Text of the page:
Sketches for a Christmas Pageant set in Eureka Springs, Arkansas

Posted: July 12, 2013 in Uncategorized


My dirty little secret all summer has been that I’ve been developing a Christmas Pageant. This twenty minute session was basically to take my VoiceRecorder HD iPhone app and stumble/speed through all my ideas. Please excuse the pathetically faint whistling theme in the beginning (my lungs have been compromised since radiation to the point where I was actually going to stop the track to do it again, but then said NAH, T’Hades! This is a documentation, not An Evening at The Philharmonic.) It’s not the most nimble or impeccable piano performance from me that you will ever hear either. But if you can accept this, so can I.

What makes this project particularly close to me is that I have decided to incorporate my Uncle David’s poetry. His son Matt uploaded 20+ scans of his poetry on his FTP server as a Christmas present this year. A couple of days ago, I finally decided that I wanted to print all of them out. My father’s older sister Leslie moved to Arkansas before I was born. I recall meeting them once in my life, maybe when I was about four. Enter the power of social media. The summer they finally reconnected with my immediate family, I didn’t get to meet them because I was working in New York. But they left behind beautiful paintings. And all throughout my illness, they’ve been amazingly benevolent source of support, even all the way from Fayetteville, Arkansas.

I am told that David (now deceased, if you didn’t infer) made his living as a woodworker, but from what I’ve explored thus far of his poetry, I would describe him as a philosophical humanist. He was raised a Southern Baptist, but separated himself early from its prickly dogmas to adopt his own spirituality that left no closed door to the information of the universe might have to offer. Sound familiar to anyone?

His poems are introspective and celebratory declarations of love, family, nature, etc. There is always a lesson, sometimes inconclusive, other times a special entry into the contradictions of memory.  I find that the themes of a lot of Christmas stories are about the great burden we put on our childish nature to defend us from surrendering uncontrollably to the world’s weight. This theme seemed especially evident, I’m told by my Cousin Matt, from Uncle David’s last years of kidney failure. So expect little in the way of lyrical gymnastics with tongue-firmly-set-in-cheek. This was an incredibly earnest man. And so I hope to be able to do service to his earnestness, yes, even as wayward as that might be from my often snarly defense mechanism of taking the piss out of everything to make myself feel better. (Not that it isn’t a fun and necessary human trait, it just doesn’t belong in this piece. Unless I decide to intervene with a deux ex machina and rant for no particular reason how the jocks in my high school have ruined New York City a la Penny Arcade.  Although that sounds fun, too.)

I must have been somewhere around four if I ever met him at all. My only memory of him was at a ranch in Graham, Washington and the hysterical reaction on his face from my Dad’s Epic Macaroni & Cheese Spill of ’87. (Come to think of it, it may have been someone else. All I remember is someone laughing so hard he spit out his beer. I can’t 100% remember if it was him. What do you want from me, I was four?) In any case, David even though he made his living primarily a carpenter, my Dad continues to describe of a “jack of all trades.” I’m looking forward to to talking to Aunt Leslie about what this means. (The theme of “woodshopping” + “Christmas?” Tell me that isn’t somehow signed in the constellations…)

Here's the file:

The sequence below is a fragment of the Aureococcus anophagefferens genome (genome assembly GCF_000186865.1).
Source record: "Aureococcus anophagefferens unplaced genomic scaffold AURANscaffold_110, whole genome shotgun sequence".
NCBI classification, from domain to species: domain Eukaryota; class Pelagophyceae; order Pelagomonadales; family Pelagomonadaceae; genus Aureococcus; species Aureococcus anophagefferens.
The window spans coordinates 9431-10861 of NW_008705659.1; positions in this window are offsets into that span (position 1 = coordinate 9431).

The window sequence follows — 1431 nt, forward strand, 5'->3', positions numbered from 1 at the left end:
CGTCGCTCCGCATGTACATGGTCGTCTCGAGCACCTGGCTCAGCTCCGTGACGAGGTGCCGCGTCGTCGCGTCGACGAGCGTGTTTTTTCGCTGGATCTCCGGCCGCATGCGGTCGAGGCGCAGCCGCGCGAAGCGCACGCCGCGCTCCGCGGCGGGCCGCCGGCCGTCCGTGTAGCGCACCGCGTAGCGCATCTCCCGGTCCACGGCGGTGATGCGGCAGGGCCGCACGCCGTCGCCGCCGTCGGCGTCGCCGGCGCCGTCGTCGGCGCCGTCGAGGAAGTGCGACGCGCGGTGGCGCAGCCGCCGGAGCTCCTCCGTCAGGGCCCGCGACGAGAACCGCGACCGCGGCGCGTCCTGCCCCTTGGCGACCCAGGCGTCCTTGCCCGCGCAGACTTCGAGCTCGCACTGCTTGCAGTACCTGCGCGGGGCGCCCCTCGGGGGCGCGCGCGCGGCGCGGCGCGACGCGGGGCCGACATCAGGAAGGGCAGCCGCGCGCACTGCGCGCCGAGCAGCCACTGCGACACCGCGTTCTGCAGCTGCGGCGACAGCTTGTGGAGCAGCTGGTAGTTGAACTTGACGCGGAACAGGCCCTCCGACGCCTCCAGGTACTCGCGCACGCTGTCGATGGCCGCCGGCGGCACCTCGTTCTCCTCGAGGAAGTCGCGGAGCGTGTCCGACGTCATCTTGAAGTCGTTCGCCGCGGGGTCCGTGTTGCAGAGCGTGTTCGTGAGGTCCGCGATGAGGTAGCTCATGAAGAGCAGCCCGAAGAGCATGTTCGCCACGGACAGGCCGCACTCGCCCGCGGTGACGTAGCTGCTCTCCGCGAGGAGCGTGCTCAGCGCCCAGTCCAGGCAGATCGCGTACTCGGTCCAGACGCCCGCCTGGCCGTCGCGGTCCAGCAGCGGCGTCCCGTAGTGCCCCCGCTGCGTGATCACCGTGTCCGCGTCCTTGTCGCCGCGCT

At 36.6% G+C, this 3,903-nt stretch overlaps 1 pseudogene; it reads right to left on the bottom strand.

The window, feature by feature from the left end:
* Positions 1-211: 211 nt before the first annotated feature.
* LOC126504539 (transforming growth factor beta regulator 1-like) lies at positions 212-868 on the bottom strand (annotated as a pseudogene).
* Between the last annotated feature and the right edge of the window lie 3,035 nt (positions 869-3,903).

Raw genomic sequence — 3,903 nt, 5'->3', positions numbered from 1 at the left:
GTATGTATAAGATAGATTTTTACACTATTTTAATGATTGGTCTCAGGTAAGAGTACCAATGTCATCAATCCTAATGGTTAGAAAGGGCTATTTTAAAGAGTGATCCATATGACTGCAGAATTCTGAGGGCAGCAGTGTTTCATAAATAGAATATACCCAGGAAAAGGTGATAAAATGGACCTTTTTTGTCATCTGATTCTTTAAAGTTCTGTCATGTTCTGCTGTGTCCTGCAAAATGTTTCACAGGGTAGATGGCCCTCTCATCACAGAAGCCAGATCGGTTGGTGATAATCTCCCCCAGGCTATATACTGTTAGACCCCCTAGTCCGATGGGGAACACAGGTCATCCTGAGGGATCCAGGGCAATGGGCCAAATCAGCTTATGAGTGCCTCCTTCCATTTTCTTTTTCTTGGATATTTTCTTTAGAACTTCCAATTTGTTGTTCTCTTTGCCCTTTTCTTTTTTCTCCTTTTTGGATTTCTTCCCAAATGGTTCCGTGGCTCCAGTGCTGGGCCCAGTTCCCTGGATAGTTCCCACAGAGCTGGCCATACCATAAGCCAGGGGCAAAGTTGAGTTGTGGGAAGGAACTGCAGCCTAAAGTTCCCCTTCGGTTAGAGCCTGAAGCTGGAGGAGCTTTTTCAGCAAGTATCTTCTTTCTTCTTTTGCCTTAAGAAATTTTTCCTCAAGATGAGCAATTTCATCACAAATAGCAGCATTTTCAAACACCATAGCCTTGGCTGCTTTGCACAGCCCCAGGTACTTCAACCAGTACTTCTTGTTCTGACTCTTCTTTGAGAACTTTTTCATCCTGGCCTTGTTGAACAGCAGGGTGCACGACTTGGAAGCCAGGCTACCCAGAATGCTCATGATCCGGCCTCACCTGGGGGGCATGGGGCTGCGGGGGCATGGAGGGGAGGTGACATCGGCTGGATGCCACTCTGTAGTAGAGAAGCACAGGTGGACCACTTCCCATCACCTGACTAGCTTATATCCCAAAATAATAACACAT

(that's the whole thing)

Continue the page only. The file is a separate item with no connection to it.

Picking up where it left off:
Not going to post too many updates about it until I can get through a semi-completed rendition I can really be proud of. All I know is that it’s great to have the musical themes down, even in an unstructured, finger-blundering recording like this, which I am actually more than happy to share because I am not so hung up lately on being a technalist when it comes to manifesting spontaneity, which I would say 65% of this is. Think of this like the pre-Olympic trials. There’s a really great medal winning figure skating routine in there somewhere and you are all getting the benefit of seeing my asscrack when I fall. “The Ronettes” section and maybe the half-ass Busby Berkley themes in the last 3/4ths of the set, por ejemplo, need to t0 be expelled from the universe immediately! I know these things! What remains is the fueling desire to write a tin-pan alley number that involves a Fred Astaire impersonator losing his tap shoes in a snow machine.

It’s time to stop talking about this now. It’s fickle to the process. Everything in its due time. Like pre-ejaculation. You get that, right? I know you get that.

Okay, so this is a real statue that exists in Eureka Springs, Arkansas. Trippy.

Some say he looks like a milk carton.

  1. Matt Taylor says:

    Bravo! Truly amazing piano playing! You will be famous playing in front of large crowds very soon! I can’t wait until it is finished.

    • Ifeoma says:

      Utrolig fine bilder! Liker den rf8ffe bltntasyreken sammen med maling, Tynne og tykke strf8k, litt maling som renner. Akkurat passe tilfeldig. Likte ogse5 best nr 2. Den har energi som ge5r oppover med komposisjon og blikket til hesten.Ha en herlig helg, og he5per vi snart sees igjen :)Lena.

  2. Monnaf says:

    That’s a smart answer to a tricky quieston

  3. It’s always a relief when someone with obvious expertise answers. Thanks!

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